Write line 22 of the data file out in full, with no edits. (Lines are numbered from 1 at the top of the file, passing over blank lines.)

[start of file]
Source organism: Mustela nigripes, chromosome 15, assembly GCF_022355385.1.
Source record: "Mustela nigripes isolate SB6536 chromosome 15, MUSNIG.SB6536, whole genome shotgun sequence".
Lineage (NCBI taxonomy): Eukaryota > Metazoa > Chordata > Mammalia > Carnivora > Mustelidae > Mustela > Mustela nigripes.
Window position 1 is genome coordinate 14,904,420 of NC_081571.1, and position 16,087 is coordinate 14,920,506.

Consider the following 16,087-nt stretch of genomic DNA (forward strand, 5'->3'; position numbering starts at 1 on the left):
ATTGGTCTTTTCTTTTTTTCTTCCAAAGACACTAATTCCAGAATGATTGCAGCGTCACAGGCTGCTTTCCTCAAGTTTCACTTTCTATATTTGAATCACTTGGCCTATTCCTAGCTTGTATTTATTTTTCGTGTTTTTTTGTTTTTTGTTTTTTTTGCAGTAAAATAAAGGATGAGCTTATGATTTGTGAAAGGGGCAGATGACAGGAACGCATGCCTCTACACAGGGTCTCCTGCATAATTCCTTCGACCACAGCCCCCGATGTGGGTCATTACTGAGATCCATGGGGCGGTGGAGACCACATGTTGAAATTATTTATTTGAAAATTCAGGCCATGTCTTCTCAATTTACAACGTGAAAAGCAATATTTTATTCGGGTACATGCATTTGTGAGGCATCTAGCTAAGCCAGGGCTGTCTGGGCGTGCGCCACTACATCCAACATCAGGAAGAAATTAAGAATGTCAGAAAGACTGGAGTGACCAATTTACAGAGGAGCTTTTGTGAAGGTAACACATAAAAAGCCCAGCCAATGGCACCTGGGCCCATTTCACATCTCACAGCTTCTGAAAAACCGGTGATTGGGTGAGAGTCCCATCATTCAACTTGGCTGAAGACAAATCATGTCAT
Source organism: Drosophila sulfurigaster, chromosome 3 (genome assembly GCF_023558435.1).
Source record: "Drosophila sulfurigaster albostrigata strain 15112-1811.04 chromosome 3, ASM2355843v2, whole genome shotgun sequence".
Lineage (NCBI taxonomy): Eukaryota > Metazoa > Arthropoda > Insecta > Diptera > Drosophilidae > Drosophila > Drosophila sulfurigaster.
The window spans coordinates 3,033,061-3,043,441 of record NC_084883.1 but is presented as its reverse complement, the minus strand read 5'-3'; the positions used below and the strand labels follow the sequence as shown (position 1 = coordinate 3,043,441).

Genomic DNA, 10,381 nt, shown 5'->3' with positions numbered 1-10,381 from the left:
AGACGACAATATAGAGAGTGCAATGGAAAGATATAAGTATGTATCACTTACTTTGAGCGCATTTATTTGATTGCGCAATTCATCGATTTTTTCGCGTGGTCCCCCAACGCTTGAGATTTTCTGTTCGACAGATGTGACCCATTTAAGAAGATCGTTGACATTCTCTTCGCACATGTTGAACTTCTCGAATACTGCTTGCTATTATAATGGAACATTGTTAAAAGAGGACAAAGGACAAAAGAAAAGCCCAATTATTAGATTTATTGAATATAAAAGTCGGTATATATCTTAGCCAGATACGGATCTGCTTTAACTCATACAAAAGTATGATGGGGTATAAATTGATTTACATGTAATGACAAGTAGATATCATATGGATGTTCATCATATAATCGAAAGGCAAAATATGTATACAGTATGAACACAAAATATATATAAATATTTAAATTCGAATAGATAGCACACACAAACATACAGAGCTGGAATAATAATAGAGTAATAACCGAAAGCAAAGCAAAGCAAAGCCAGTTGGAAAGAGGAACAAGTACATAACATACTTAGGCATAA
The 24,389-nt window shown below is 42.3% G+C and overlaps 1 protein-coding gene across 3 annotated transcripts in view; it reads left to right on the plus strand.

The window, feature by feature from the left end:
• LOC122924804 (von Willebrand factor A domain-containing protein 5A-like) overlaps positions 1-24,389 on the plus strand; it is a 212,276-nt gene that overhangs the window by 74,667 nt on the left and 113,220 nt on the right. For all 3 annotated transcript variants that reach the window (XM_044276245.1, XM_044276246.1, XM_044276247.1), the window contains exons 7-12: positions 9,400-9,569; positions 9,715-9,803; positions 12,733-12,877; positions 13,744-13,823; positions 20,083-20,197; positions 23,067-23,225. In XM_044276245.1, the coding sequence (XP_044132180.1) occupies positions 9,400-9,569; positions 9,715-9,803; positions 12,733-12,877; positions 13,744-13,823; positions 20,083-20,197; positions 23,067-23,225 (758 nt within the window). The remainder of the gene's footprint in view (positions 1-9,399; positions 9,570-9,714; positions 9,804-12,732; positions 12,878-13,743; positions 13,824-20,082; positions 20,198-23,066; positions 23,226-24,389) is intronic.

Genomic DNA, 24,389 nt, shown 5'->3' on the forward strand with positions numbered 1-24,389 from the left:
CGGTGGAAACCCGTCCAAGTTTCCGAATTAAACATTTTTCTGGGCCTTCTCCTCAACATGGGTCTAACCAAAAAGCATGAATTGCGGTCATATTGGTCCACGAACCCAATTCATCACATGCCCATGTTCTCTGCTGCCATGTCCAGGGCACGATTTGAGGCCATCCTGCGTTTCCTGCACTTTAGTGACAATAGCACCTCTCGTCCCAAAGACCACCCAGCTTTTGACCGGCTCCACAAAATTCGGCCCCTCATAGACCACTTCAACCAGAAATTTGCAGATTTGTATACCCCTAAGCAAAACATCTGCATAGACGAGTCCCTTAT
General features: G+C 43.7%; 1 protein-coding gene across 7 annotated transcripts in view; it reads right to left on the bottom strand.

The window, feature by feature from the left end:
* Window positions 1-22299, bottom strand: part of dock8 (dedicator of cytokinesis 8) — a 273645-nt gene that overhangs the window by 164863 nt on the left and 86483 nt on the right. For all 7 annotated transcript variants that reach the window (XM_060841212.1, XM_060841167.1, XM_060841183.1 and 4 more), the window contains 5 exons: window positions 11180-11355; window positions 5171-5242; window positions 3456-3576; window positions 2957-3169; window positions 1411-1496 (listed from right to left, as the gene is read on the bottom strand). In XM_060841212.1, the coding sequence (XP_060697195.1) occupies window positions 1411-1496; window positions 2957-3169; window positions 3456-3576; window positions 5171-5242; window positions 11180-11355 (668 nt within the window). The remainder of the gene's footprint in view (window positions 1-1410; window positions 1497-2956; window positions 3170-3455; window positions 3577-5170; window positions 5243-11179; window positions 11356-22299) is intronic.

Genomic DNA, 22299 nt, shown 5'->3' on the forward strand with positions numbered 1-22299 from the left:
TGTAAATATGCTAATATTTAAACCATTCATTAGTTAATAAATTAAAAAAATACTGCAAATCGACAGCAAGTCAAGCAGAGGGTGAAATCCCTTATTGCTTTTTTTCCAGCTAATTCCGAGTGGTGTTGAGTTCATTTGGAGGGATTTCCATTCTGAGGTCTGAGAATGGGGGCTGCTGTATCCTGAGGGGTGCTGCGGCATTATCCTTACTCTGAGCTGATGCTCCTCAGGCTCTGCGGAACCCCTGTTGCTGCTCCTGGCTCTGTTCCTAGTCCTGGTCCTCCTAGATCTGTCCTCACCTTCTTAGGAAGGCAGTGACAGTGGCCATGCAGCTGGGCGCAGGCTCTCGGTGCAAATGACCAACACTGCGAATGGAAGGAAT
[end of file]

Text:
TGTAAATATGCTAATATTTAAACCATTCATTAGTTAATAAATTAAAAAAATACTGCAAATCGACAGCAAGTCAAGCAGAGGGTGAAATCCCTTATTGCTTTTTTTCCAGCTAATTCCGAGTGGTGTTGAGTTCATTTGGAGGGATTTCCATTCTGAGGTCTGAGAATGGGGGCTGCTGTATCCTGAGGGGTGCTGCGGCATTATCCTTACTCTGAGCTGATGCTCCTCAGGCTCTGCGGAACCCCTGTTGCTGCTCCTGGCTCTGTTCCTAGTCCTGGTCCTCCTAGATCTGTCCTCACCTTCTTAGGAAGGCAGTGACAGTGGCCATGCAGCTGGGCGCAGGCTCTCGGTGCAAATGACCAACACTGCGAATGGAAGGAAT